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The technique generally involves first covering the surface of a metal plate (typically copper) with a dense texture of indentations using a tool called a rocker. The rocker has a flat, curved, fine-toothed steel blade, and a handle.
Rocking a copper plate.
While held almost vertically, teeth down on the plate, the rocker is rocked back and forth. During rocking, the rocker naturally drifts across the surface of the plate. Multiple passes are done in this fashion until the entire plate is covered in an even layer of burrs.
If inked at this stage the plate would print a solid black. To create the image, the artist smooths select areas of the plate using tools such as burnishers and scrapers. The smoother an area, the less ink it will hold, and the lighter it will print.
A Very Brief History
A German soldier named Ludwig von Siegen is credited with developing mezzotint in 1642 as a means of reproducing paintings as prints for mass appeal. The use of mezzotint for this purpose became popular, especially in England, until the invention of photography; by the early twentieth century, mezzotint had largely disappeared as a reproductive process.
During the mid-twentieth century however, mezzotint was revived as a fine art medium. Artists such as Yozo Hamaguchi of Japan and Mario Avati of France adopted, innovated, and inspired others in the medium. Carol Wax is an American mezzotint artist who has written an authoritative book on the subject (Mezzotint: History and Technique).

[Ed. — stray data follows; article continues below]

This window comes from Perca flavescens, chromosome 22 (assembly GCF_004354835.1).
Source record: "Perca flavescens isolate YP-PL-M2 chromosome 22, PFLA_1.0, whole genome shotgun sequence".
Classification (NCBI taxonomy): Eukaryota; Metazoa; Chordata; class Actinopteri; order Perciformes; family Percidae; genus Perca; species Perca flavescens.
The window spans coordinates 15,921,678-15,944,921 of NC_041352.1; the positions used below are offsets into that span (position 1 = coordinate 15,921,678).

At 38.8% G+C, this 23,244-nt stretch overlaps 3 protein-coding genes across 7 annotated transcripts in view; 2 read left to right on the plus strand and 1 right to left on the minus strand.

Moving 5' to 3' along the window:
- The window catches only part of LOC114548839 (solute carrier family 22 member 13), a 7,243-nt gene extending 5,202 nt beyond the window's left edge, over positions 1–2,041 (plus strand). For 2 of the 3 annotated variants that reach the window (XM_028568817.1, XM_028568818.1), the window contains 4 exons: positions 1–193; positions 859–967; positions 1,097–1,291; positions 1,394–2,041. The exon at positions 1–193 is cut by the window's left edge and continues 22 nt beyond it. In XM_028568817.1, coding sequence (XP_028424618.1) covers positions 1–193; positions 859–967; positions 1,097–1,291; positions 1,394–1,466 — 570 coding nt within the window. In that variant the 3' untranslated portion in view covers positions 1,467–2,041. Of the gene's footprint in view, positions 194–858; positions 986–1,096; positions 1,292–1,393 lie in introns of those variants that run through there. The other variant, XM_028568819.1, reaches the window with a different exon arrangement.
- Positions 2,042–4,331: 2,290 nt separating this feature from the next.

Making a Mezzotint
A three-by-four inch copper plate. The edges are beveled before beginning platework to help avoid damage to the rocker teeth during rocking. (Beveling also protects the press blankets from being cut by sharp plate edges during printing.)
A closer look at the teeth of the middle rocker.
A handmade jig with which to rock more efficiently, being inspected. Here I have detached a rocker blade from its handle and attached it to the end of the pole.
Rocking using the jig. The rocker blade naturally drifts across the plate surface with the rocking. Several passes in different directions are needed to create a dense texture of burrs which will be the starting point for creating the image on the plate. It takes me about five hours to rock a plate this size.